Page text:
Chronologically this takes place after the events of Borderlands 2 (and thus, the original and Pre-Sequel) and is canon. Whatever happens in this game will be referenced in the inevitable Borderlands 3.

It’s told in a remarkable way, too. For the first time ever we control two characters with competing narratives. Rhys (Troy Baker) is a Hyperion company man who’s been screwed over by his job. After Handsome Jack was killed off in the second Borderlands it left a void in power in the company, one Rhys hoped to fill, but instead Vasquez (Patrick Warburton) swooped into power, demoting Rhys to Assistant Vice Janitor instead.

Rhys takes exception to this and instead decides to team up with his buddy Vaughn (Chris Hardwick) and head to Pandora and steal a deal for a Vault Key that Vasquez was setting up. They also steal $10 million from the company and even Vasquez’s car to help out- and things soon turn south when they land.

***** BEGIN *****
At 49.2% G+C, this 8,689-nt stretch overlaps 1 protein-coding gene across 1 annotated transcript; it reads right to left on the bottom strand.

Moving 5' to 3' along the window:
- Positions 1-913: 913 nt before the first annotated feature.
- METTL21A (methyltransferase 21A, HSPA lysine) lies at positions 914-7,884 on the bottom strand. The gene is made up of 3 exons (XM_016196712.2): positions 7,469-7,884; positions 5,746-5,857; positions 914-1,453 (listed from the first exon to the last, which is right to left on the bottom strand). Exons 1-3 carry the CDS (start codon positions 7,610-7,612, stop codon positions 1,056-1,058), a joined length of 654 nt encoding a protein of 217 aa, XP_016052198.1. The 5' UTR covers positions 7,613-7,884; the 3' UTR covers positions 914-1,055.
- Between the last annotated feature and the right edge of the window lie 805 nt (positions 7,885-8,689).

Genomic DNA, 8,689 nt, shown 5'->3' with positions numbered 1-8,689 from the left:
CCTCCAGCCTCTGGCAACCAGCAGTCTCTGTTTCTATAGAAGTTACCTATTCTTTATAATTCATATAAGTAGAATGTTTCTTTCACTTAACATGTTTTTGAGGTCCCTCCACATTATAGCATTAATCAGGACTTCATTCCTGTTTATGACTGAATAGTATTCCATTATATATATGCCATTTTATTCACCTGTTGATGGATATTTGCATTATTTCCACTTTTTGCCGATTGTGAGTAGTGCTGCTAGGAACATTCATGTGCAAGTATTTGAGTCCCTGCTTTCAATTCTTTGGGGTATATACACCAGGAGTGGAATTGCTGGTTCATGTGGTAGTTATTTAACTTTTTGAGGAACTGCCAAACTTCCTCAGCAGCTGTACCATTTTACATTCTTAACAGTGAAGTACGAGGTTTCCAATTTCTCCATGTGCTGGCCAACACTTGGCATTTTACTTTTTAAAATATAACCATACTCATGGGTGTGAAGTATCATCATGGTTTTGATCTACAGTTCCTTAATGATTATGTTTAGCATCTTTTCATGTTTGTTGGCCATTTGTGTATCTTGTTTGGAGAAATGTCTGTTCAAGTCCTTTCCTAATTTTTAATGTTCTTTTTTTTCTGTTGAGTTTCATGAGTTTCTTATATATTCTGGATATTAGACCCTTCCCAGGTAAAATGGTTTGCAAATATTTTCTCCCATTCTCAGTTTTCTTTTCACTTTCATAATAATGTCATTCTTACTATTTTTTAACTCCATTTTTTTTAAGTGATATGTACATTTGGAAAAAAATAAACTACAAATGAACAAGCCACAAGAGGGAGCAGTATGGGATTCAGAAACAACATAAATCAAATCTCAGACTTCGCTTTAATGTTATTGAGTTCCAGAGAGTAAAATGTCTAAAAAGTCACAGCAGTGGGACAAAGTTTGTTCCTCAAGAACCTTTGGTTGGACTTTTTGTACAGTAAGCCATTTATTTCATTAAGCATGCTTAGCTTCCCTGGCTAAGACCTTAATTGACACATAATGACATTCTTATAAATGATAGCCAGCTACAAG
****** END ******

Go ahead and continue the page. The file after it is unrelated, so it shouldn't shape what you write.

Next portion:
Here’s where you’ll meet the other character you play as, Fiona (Laura Bailey), a Pandora resident and long-time con artist who’s involved with the other side of the deal, the one repping the Vault Key. She has a father figure who's helping her steal the money and a younger sister involved as well, although they all look out for themselves. There's no other way on Pandora, after all- a world where she casually walks by a bunch of tiny bandits stabbing a man to death in an alleyway.

But the main story is being told in flashback. Both Rhys and Fiona have been tied up by a mysterious kidnapper who’s making them relate the story, and it’s here that we get a Borderlands-tinged Rashamon as each character tells their own version of the events, sometimes overlapping and contradicting each other. This also lets the game get really, really silly, as Rhys in particular loves to overexaggerate and Fiona loves to shoot down his stories as lies.